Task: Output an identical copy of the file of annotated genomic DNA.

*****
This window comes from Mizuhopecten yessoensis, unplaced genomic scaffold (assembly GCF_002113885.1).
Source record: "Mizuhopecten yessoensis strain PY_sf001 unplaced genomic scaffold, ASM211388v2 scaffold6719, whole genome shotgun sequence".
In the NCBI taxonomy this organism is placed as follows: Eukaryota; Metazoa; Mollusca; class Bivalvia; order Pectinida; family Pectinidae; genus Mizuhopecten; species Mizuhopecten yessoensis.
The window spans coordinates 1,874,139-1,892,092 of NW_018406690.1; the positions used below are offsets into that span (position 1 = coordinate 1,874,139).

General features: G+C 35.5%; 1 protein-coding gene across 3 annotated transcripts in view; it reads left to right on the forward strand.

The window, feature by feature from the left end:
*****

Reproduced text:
This window comes from Mizuhopecten yessoensis, unplaced genomic scaffold (assembly GCF_002113885.1).
Source record: "Mizuhopecten yessoensis strain PY_sf001 unplaced genomic scaffold, ASM211388v2 scaffold6719, whole genome shotgun sequence".
In the NCBI taxonomy this organism is placed as follows: Eukaryota; Metazoa; Mollusca; class Bivalvia; order Pectinida; family Pectinidae; genus Mizuhopecten; species Mizuhopecten yessoensis.
The window spans coordinates 1,874,139-1,892,092 of NW_018406690.1; the positions used below are offsets into that span (position 1 = coordinate 1,874,139).

General features: G+C 35.5%; 1 protein-coding gene across 3 annotated transcripts in view; it reads left to right on the forward strand.

The window, feature by feature from the left end: